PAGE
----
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Local kids make the most of their snow days

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    RIGHT: Landon Abelovsky of Lehighton used the snow day to shovel for a neighbor. CONTRIBUTED PHOTO

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    ABOVE: Talon and Arri Cambria, ages 11 and 7, of Coaldale shoveled snow for their grandmother.

Published January 18. 2018 11:28AM

So you think kids don’t shovel snow anymore?

Don’t tell that to the youths who spent the snow day Wednesday working for relatives and neighbors.

Landon Abelovsky of Lehighton shoveled for an elderly neighbor after helping his parents with their walk.

“It takes about an hour and a half, depends on how much snow there is.

He would have spent the day learning math, science and reading at Shull-David Elementary, but instead got to earn $15 for his work. Like a good businessman, he planned to stash some away for the future.

“I’ll probably spend it on a Nerf gun, and put half in the bank,” he said.

He also made his parents proud. His mom, Autumn, said it helps learn the value of a dollar, help the community and stay active.

“I think getting the kids out — especially on days when they could be stuck indoors on electronics — is so important,” she said.

Landon said he’s accepting new customers and would welcome other young shovelers from Lehighton to help out.

The young entrepreneurs are a point of pride for their parents. Several sent in photos and messages of the kids as they shoveled.

Talon and Arri Cambria, ages 11 and 7, of Coaldale, shoveled and blew snow for their grandmother, Lori Zonca, in Lansford. Zonca said the snow presented a challenge for the Panther Valley students because it was the biggest yet, but the boys were up to the challenge.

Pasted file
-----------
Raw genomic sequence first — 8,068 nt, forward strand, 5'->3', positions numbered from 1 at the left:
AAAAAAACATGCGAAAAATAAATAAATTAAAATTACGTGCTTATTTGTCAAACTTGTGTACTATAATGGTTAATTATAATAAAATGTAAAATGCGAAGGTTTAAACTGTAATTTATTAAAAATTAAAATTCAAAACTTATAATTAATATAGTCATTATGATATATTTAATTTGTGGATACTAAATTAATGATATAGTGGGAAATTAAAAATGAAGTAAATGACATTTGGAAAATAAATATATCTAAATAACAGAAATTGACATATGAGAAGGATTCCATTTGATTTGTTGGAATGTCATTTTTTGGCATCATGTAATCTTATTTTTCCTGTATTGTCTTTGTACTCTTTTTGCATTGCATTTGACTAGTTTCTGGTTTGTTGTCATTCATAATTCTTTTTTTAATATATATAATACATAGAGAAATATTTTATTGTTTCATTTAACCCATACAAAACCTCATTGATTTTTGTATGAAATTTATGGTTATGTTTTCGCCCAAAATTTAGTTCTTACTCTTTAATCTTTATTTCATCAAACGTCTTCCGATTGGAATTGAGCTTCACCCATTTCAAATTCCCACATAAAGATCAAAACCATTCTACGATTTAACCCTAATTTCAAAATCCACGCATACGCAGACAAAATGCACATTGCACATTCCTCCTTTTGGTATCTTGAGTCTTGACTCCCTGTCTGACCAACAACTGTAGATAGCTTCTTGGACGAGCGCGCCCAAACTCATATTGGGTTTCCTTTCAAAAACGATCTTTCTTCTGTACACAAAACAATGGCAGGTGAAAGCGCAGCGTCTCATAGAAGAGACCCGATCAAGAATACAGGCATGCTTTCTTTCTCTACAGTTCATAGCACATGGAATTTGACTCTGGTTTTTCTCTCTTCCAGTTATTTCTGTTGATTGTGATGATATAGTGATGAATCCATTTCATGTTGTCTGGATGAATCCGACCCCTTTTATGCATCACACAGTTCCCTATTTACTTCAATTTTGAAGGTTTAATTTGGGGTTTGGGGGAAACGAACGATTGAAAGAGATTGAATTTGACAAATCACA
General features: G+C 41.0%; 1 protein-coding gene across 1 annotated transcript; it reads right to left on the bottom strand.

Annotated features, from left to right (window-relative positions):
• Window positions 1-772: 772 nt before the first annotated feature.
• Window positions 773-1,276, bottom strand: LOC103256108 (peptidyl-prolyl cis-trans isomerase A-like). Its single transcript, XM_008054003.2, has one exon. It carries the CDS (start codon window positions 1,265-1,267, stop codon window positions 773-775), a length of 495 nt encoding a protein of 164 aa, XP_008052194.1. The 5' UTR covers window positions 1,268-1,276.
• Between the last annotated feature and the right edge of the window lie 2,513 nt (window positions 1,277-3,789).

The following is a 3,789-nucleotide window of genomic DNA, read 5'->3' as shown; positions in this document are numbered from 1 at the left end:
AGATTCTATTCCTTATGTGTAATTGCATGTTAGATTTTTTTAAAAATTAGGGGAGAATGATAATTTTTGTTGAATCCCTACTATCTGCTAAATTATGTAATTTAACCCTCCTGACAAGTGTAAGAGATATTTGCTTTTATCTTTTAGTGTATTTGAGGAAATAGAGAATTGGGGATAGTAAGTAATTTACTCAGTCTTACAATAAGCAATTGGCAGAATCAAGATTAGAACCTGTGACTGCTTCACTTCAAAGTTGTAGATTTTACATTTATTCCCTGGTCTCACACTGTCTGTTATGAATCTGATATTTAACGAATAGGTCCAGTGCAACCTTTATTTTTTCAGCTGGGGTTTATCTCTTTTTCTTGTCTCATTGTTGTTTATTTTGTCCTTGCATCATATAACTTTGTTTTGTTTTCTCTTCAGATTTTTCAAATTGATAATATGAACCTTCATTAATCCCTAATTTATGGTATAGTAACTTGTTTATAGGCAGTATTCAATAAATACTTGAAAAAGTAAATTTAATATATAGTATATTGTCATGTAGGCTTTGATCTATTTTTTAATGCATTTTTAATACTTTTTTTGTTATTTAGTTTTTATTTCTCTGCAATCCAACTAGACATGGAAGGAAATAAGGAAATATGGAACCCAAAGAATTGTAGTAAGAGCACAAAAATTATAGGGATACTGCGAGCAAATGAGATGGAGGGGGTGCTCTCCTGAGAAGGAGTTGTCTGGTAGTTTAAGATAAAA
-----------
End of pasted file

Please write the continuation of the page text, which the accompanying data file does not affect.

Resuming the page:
“Talon lives running the snowblower and making money. Arri loves helping his big brother and is always there to help,” she said.

“We don’t have to walk far to shovel. We have a lot of older people in our area,” Zonca said.

They knock on people’s doors and ask if they want them to shovel.

“We do not charge, but if they want to pay us they can,” Zonca said.

After the work, they set out to play, making a snow fort.

Anthony and Madison Outlaw, ages 12 and 11, of Lehighton, have been shoveling for a couple of years. During winter storm Stella in 2017 they worked from morning to night.

“I don’t see kids around here doing it … like when I was growing up, but my kids are doing it and they run out the house every time I get a message on Facebook,” their mom, Ginger, said.

Most kids spend their snow days wrapped up with their electronics — Landon Abelovsky said it’s his favorite thing to do after a day of shoveling — but shoveling for neighbors and relatives was a good day to spend part of the day away from those distractions.

“I’m so happy these kids are out and about. It gives them something to do on their day off school besides sitting and playing video games!” Ginger Outlaw said.

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